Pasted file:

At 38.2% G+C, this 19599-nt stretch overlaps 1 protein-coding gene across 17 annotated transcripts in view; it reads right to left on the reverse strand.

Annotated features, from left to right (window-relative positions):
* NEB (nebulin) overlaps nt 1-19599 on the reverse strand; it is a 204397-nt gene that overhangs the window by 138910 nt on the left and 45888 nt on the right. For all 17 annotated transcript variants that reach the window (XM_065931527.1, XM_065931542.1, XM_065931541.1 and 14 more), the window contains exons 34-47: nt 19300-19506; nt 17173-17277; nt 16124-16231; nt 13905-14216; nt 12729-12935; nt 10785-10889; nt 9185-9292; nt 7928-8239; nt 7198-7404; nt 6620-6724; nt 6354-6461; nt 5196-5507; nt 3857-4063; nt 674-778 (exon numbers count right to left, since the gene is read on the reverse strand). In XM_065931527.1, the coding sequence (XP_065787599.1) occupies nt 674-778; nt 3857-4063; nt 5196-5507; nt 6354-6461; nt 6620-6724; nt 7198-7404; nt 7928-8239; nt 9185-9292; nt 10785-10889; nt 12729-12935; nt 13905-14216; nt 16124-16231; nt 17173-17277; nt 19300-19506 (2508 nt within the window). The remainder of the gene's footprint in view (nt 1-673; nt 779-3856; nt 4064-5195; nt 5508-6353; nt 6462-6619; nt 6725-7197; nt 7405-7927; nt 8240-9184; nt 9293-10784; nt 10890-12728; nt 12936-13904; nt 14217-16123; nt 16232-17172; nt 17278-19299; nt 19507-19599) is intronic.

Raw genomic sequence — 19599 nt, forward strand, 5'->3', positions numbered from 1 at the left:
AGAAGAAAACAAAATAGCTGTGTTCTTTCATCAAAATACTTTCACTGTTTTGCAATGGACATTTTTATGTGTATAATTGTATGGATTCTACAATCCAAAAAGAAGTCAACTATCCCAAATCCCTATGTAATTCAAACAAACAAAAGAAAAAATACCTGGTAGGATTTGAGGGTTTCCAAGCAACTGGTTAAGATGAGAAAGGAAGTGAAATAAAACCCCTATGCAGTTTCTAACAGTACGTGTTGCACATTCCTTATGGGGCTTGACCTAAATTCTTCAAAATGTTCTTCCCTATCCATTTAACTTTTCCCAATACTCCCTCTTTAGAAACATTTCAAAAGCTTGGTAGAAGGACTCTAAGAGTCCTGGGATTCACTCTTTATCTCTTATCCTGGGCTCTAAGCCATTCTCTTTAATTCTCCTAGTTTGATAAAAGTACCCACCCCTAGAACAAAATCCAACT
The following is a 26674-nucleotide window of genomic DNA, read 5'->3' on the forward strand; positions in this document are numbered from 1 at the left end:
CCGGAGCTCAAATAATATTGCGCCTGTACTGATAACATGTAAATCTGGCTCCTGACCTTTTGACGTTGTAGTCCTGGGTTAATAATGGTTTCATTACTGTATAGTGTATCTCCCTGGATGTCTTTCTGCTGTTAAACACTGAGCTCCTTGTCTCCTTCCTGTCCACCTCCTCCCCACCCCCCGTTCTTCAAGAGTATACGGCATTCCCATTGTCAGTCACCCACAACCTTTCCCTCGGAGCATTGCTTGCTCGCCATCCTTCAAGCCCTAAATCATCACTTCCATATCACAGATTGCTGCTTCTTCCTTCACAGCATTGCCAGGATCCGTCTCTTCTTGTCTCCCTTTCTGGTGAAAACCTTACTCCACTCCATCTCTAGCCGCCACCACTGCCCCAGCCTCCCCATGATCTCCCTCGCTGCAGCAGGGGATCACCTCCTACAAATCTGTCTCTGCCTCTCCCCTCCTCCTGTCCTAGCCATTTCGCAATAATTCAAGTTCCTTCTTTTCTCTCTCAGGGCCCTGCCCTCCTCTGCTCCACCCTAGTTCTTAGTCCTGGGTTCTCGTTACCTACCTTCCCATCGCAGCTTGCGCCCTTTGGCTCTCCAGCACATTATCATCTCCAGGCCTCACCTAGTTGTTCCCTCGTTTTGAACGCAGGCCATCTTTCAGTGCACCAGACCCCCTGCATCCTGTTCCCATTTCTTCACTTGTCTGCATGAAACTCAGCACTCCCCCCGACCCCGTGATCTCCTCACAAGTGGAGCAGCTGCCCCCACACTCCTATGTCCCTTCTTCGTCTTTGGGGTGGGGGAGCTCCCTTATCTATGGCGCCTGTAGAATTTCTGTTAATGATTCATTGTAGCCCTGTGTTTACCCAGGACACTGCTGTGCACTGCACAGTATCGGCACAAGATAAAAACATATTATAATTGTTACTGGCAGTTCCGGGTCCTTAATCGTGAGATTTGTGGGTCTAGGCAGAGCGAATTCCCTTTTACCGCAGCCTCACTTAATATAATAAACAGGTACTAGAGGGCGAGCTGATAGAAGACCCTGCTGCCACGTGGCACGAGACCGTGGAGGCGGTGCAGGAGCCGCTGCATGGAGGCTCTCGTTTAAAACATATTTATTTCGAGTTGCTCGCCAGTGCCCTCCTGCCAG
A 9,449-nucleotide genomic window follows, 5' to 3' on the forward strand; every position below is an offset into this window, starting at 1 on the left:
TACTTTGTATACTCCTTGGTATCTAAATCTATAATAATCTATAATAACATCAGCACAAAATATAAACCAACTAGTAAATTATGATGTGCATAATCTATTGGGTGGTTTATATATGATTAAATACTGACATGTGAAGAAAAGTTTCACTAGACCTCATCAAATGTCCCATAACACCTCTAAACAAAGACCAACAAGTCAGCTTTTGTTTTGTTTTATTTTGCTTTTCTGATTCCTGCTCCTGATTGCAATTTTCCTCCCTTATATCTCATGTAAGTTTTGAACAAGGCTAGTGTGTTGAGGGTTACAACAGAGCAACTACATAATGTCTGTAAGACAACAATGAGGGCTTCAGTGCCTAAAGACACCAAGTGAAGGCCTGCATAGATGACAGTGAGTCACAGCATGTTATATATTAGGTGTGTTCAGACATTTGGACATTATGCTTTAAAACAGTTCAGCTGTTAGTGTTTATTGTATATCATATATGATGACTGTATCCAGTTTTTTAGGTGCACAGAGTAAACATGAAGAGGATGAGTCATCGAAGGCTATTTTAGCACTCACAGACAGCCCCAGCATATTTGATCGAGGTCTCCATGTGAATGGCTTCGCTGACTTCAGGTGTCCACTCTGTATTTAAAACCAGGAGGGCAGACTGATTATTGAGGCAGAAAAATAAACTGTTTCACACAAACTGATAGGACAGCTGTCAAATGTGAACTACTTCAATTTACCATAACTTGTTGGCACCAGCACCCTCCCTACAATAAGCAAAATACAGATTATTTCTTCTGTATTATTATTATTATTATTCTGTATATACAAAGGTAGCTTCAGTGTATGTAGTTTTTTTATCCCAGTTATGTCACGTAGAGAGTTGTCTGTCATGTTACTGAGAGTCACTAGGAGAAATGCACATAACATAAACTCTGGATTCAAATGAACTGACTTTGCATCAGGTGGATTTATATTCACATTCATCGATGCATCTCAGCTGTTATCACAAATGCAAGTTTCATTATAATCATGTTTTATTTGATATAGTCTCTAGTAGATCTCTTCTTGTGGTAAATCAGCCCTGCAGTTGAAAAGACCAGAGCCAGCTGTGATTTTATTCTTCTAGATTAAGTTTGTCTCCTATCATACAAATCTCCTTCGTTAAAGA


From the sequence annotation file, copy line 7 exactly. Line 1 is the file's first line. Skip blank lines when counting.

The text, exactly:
CCGGAGCTCAAATAATATTGCGCCTGTACTGATAACATGTAAATCTGGCTCCTGACCTTTTGACGTTGTAGTCCTGGGTTAATAATGGTTTCATTACTGTATAGTGTATCTCCCTGGATGTCTTTCTGCTGTTAAACACTGAGCTCCTTGTCTCCTTCCTGTCCACCTCCTCCCCACCCCCCGTTCTTCAAGAGTATACGGCATTCCCATTGTCAGTCACCCACAACCTTTCCCTCGGAGCATTGCTTGCTCGCCATCCTTCAAGCCCTAAATCATCACTTCCATATCACAGATTGCTGCTTCTTCCTTCACAGCATTGCCAGGATCCGTCTCTTCTTGTCTCCCTTTCTGGTGAAAACCTTACTCCACTCCATCTCTAGCCGCCACCACTGCCCCAGCCTCCCCATGATCTCCCTCGCTGCAGCAGGGGATCACCTCCTACAAATCTGTCTCTGCCTCTCCCCTCCTCCTGTCCTAGCCATTTCGCAATAATTCAAGTTCCTTCTTTTCTCTCTCAGGGCCCTGCCCTCCTCTGCTCCACCCTAGTTCTTAGTCCTGGGTTCTCGTTACCTACCTTCCCATCGCAGCTTGCGCCCTTTGGCTCTCCAGCACATTATCATCTCCAGGCCTCACCTAGTTGTTCCCTCGTTTTGAACGCAGGCCATCTTTCAGTGCACCAGACCCCCTGCATCCTGTTCCCATTTCTTCACTTGTCTGCATGAAACTCAGCACTCCCCCCGACCCCGTGATCTCCTCACAAGTGGAGCAGCTGCCCCCACACTCCTATGTCCCTTCTTCGTCTTTGGGGTGGGGGAGCTCCCTTATCTATGGCGCCTGTAGAATTTCTGTTAATGATTCATTGTAGCCCTGTGTTTACCCAGGACACTGCTGTGCACTGCACAGTATCGGCACAAGATAAAAACATATTATAATTGTTACTGGCAGTTCCGGGTCCTTAATCGTGAGATTTGTGGGTCTAGGCAGAGCGAATTCCCTTTTACCGCAGCCTCACTTAATATAATAAACAGGTACTAGAGGGCGAGCTGATAGAAGACCCTGCTGCCACGTGGCACGAGACCGTGGAGGCGGTGCAGGAGCCGCTGCATGGAGGCTCTCGTTTAAAACATATTTATTTCGAGTTGCTCGCCAGTGCCCTCCTGCCAG